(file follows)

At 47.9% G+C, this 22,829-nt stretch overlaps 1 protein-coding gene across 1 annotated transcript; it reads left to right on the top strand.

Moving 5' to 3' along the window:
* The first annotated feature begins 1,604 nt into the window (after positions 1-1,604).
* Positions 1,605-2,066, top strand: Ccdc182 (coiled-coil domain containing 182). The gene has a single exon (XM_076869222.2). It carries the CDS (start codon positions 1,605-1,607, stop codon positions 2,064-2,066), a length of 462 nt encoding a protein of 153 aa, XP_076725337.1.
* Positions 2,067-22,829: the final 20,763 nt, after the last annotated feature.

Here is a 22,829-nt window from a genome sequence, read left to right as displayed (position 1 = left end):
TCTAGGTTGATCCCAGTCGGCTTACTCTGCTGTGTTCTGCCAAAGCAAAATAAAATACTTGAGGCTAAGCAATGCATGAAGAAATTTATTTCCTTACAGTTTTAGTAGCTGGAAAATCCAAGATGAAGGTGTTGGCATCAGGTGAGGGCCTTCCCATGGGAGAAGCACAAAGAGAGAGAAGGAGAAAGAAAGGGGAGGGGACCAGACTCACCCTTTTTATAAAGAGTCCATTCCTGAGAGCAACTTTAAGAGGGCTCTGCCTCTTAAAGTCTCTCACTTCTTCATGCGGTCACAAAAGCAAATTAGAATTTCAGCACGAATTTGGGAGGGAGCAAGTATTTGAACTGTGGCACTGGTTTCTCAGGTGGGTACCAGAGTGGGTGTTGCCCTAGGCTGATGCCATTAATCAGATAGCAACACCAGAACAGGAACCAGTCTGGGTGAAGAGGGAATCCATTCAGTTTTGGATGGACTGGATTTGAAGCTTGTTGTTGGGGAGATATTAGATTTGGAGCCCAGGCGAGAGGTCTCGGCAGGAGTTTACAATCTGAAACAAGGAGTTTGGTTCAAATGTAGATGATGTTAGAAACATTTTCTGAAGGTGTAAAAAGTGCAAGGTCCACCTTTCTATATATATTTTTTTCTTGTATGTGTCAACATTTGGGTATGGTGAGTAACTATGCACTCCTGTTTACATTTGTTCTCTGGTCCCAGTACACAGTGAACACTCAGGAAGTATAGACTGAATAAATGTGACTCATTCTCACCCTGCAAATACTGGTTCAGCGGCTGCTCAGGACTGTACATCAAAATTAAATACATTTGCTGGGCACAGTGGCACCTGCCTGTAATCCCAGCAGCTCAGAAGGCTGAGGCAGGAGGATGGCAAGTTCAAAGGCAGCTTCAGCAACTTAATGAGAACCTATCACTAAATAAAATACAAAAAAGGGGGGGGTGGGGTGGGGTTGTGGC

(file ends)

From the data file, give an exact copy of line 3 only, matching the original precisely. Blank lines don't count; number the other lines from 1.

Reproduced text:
* The first annotated feature begins 1,604 nt into the window (after positions 1-1,604).